MacroScope

from Reuters Investigates:

China’s U.S. debt holdings make it a powerful negotiator

Worrying about the power China has over the U.S. as America’s largest foreign creditor has become a national pastime. It’s a bipartisan issue in Congress and a favorite subject among pundits lamenting the decline in U.S. influence around the world. But could China really use its Treasury purchases to shape U.S. policy? Diplomatic cables released by WikiLeaks and obtained by Reuters suggest that has already happened.

Emily Flitter’s special report outlines a diplomatic flare-up between the two superpowers following the U.S. financial crisis. Chinese officials said they were worried about the safety of their U.S. investments. U.S. diplomats worked hard to ease the tensions, but the conflict ultimately led to the request of a personal favor by a top Chinese money manager in a meeting with U.S. Treasury Secretary Timothy Geithner.

 

 

 

 

 

 

 

 

 

 

 

 

To read the special report in multimedia PDF format click here.

Paul Eckert has another special report out today based on WikiLeaks cables obtained by Reuters. This one sheds light on how the United States views China's likely next leader, Xi Jinping. See that PDF here.

CHINA-SHANGHAI/CORRUPTION

The Case for a Dovish Fed

The Federal Reserve has gone on the offensive to sell its exit strategy to investors and the public, in the hopes that it can stall an increase in inflation expectations. The effort was first launched by Fed Board Governor Kevin Warsh, who argued in a Wall Street Journal editorial, followed by a speech, that when the time came for Fed tightening, policymakers might have to move quickly. Even Bernanke, whose Great Depression expertise usually pegs him as a dove, was particularly meticulous about describing the Fed’s stimulus-withdrawal tools this week, sending the bond market into a tailspin.

But with the unemployment rate rapidly climbing toward 10 percent — and expected to remain up there for the foreseeable future, some economists are telling Fed officials to hold their horses. Paul Krugman, in his blog, makes a vehement case for an ultra-dovish policy stance. He calculates that the ideal fed funds rate given current economic conditions should be, get this, -5.6 percent. In another post, he argues that even if the U.S. economic recovery is more robust than most believe, the Fed should still keep rates at rock-bottom lows for at least two years.

So where’s the case for monetary tightening? For some reason many Fed officials seem to view it as inherently unsound to stay at a zero rate for several years running — but I’m at a loss to understand what model, or even conceptual framework, leads them to that conclusion. One gets the impression of officials who have decided that they want to tighten, and are making up new conceptual frameworks on the fly to justify their desires.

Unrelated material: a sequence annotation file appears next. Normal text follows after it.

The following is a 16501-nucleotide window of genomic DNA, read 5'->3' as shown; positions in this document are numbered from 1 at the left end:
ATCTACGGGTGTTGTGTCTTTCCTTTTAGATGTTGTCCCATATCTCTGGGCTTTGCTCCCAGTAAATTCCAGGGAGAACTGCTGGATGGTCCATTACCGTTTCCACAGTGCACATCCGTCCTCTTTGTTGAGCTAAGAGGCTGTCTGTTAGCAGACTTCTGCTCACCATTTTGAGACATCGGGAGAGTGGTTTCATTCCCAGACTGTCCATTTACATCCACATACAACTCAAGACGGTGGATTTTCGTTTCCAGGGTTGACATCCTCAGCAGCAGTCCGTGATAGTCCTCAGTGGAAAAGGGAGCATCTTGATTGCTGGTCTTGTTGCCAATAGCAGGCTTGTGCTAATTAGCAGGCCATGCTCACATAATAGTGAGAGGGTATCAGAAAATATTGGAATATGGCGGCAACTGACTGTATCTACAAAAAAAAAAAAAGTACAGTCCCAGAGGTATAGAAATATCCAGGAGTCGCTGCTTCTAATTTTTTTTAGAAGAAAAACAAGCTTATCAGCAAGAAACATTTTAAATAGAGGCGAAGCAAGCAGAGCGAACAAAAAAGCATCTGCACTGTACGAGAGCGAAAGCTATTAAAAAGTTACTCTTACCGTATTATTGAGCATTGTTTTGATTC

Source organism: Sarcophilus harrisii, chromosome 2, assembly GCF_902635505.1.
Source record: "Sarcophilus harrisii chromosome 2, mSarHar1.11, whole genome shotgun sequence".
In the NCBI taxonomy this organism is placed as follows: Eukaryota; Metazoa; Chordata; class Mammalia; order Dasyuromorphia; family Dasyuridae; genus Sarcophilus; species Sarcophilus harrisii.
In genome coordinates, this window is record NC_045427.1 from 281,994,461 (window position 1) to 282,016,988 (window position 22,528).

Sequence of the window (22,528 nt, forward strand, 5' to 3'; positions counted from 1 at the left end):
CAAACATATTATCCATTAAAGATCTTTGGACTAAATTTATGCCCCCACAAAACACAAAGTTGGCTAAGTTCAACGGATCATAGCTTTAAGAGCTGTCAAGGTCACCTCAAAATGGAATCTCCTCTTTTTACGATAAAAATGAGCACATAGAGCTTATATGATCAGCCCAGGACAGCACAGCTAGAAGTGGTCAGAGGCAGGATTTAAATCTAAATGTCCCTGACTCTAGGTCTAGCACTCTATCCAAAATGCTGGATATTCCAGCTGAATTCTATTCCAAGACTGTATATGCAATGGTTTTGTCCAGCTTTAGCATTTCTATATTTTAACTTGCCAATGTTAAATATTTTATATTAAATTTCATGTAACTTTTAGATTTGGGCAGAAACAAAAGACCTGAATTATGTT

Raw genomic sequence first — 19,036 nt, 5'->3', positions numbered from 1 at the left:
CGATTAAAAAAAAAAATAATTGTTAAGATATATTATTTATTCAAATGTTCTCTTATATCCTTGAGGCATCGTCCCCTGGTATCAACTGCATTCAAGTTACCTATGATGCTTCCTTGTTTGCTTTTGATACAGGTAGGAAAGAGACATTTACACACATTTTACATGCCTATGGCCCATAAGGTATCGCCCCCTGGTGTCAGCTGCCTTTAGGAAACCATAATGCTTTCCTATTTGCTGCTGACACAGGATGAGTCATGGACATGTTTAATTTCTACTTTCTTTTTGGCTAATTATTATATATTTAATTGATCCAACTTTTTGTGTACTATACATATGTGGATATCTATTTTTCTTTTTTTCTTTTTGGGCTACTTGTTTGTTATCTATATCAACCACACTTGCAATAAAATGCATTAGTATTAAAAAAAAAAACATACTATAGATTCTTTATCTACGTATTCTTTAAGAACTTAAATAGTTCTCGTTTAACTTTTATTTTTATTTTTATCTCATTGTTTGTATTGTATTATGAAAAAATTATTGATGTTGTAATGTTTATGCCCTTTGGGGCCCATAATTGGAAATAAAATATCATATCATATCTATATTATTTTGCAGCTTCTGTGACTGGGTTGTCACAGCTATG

Your country needs you – to spend, spend, spend

Getting the U.S. consumer spending again is simple. “The government should issue every household with a debit card with an expiration limit of 90 days, and if they don’t use it, they lose it,” says Paul Kasriel, chief economist of Chicago-based Northern Trust.

Kasriel has a reputation of being more pessimistic than the consensus, but given the programmes unveiled to date by the U.S. Treasury, he believes the U.S. economy will start to recover this year. “The Federal Reserve, like other central banks, is a legal counterfeiter, and they can create money out of thin air,” he says, pointing to the TALF, and son-of-TARP, the inelegantly named PPIP.

Under the terms of the Term Asset-Backed Securities Loan Facility, the Fed will provide financing for firms to purchase asset-backed securities of credit cards, auto loans and student loans, whilst accepting most of the credit risk. Kasriel says this $1 trillion programme has gotten off to a slow start, but he believes it will gain momentum over the next few months and will play a key role in kick-starting the credit markets.

from Davos Notebook:

U.S. – They’re skint, they’re frugal, get used to it

Good session on the "Frugal American," an as yet undiscovered species that is coming to a global economy near you.

You know the general idea, a decade or so of living beyond their means, borrowing money against their rising house values to finance consumption is coming to a grinding halt. That's called a recession, but how long will this frugal thing last?

Ian Davis, the MD from consultants McKinsey & Co was blunt:

"Americans have no option but to be relatively more frugal over the next 10-20 years." This is irrespective of the crisis and is a structural issue due to overspending in the past and the huge host of baby boomers who are now moving into what they fondly hope will be their retirement years. Old people buy fewer ipods and ski boots apparently, and are less likely to remodel their kitchens and bathrooms. That is a problem for the global economy.

from Global Investing:

Robin Hood in reverse?

Thirty-first U.S. President Herbert Clark Hoover once said: "Blessed are the young, for they shall inherit the national debt."

Governments around the world are borrowing heavily to finance their fiscal expansion – unprecedented in size and scale – to prevent severe economic downturn.

However, outspoken independent economist Roger Nightingale thinks fiscal stimulus will not work.